A Local Habitation
by Seanan McGuire
October “Toby” Daye is a changeling, the daughter of Amandine of the fae and a mortal man. Like her mother, she is gifted in blood magic, able to read what has happened to a person through a mere taste of blood. Toby is the only changeling who has earned knighthood, and she re-earns that position every day, undertaking assignments for her liege, Sylvester, the Duke of the Shadowed Hills.
Now Sylvester has asked her to go to the County of Tamed Lightning—otherwise known as Fremont, CA—to make sure that all is well with his niece, Countess January O’Leary, whom he has not been able to contact. It seems like a simple enough assignment—but when dealing with the realm of Faerie nothing is ever as simple as it seems. Toby soon discovers that someone has begun murdering people close to January, whose domain is a buffer between Sylvester’s realm and a scheming rival duchy. If Toby can’t find the killer soon, she may well become the next victim.
Seanan McGuire, who also writes as Mira Grant, is one of my favourite authors, and I’d been meaning to try her October Daye series for years when I finally read Rosemary and Rue near the end of 2018. I’ve mentioned before that I love a bit of urban fantasy when I’m in the mood for it, and my reading tastes have changed recently; when I was younger I was never particularly drawn to books about the fae, and now I really enjoy them.
I picked up A Local Habitation when I was in the mood for something quick and fun, and while it was a fairly quick read I’m sorry to say I didn’t have a great time reading it. In fact, for the most part, I found this second instalment in the series very frustrating.
Duke Sylvester asks Toby to check in on his niece, Countess January O’Leary, who hasn’t been returning any of his calls. This is particularly worrying because she’s the countess of a small duchy caught between Sylvester’s realm and a rival duchy. When Toby arrives, she finds a small team of fae, led by January, who work in computing and are currently terrified, because something, or someone, is killing them off.
I can’t knock McGuire’s writing style. These books are so readable, which is one of the things I love about the urban fantasy genre, but sadly I found A Local Habitation fairly boring. The only reasons I didn’t DNF it were because I wanted to continue with the series and because it was so easy to read that I could blast through it.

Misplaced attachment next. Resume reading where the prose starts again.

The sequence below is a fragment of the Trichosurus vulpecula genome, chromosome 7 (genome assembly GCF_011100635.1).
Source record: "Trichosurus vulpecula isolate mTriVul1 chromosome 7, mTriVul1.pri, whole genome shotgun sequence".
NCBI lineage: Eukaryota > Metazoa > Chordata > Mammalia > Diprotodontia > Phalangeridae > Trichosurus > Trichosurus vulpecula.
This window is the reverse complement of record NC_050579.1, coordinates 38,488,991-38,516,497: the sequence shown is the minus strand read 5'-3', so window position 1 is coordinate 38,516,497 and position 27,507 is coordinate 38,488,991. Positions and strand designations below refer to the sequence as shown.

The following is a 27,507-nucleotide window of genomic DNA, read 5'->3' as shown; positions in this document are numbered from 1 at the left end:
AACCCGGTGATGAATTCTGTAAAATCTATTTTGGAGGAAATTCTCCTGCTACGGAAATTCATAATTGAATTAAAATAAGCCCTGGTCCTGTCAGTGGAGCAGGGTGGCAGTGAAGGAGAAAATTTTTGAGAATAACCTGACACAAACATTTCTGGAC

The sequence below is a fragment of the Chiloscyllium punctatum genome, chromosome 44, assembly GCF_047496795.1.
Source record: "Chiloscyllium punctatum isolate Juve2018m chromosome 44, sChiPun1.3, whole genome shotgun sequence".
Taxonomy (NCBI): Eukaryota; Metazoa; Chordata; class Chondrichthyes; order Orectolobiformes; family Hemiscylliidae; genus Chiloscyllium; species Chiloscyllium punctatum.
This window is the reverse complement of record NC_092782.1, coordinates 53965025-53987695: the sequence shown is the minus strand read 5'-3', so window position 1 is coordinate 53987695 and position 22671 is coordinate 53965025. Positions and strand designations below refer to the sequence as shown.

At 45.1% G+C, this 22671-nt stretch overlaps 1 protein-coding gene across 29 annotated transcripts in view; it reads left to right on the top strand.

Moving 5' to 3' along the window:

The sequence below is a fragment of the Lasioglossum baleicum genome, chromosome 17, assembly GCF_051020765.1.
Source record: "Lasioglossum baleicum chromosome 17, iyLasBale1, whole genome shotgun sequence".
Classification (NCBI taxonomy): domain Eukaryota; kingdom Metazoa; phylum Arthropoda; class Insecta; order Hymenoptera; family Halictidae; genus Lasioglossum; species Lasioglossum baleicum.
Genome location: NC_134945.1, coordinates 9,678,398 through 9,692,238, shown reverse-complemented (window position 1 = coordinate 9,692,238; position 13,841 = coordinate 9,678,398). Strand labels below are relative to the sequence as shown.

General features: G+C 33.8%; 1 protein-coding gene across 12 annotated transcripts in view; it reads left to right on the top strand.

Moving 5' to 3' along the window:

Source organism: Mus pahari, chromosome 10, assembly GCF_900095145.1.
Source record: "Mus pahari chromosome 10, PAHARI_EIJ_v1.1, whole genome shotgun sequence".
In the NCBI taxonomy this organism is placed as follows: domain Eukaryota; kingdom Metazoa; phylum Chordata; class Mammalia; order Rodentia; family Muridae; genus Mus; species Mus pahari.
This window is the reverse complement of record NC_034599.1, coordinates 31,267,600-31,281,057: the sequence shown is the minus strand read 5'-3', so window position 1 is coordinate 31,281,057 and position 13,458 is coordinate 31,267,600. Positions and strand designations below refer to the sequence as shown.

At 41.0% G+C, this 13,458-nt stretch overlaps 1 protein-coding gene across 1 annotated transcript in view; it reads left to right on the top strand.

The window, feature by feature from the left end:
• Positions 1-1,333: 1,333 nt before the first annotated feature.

Considering this book tackles the idea of trying to balance magic with technology I expected to love it, but I didn’t find the setting of this computing company inspiring at all. Characters were constantly walking down corridors and in and out of offices and I feel like McGuire was trying to go for that modern Gothic feel, to make her characters feel trapped in this space while someone kills them from within, but because Toby could leave and go and stay in a hotel, I never really felt like she was trapped.
Also, Toby simply wasn’t very good at her job in this book. She and so many other characters made incredibly stupid decisions throughout the novel, such as constantly wandering off alone when they knew there was a good chance they’d die, or it would take Toby an age to reach a conclusion the reader had reached months before, and it was so annoying.
For example, Sylvester sends Toby to check in on January because she hasn’t been returning his calls. When Toby mentions this to January, January claims she’s been leaving messages and her uncle hasn’t been answering her calls. It takes Toby AGES to realise that someone’s been tampering with the phone lines. I know Toby doesn’t really understand technology – which makes me wonder why Sylvester chose to send her on this mission in the first place – but come on. That’s so obvious!
Another little niggle of mine is that everywhere Toby goes, men want to sleep with her. I love that she’s a woman who’s sexually active and doesn’t apologise for it, and I know that urban fantasy is a genre that relies on romance and sex almost as much as it does on fantasy, but I’d much rather watch Toby be a PI than anything else.
I wasn’t a big fan of McGuire’s Every Heart a Doorway either, mostly because I hated the whodunnit (it was so obvious whodunnit!), and I’m starting to get the feeling that while she’s a brilliant SFF writer, and her world-building in particular is fantastic, she’s not a particularly strong mystery writer. That’s not ideal when the heroine of your urban fantasy series works as a PI.
In fact I’ve noticed that I tend to enjoy the work McGuire writes as Mira Grant much more than what she writes as Seanan McGuire, but I am still going to continue with this series. When I was looking at reviews a lot of people who love this series mentioned this book is their least favourite, so I’m hoping things will only get better from here!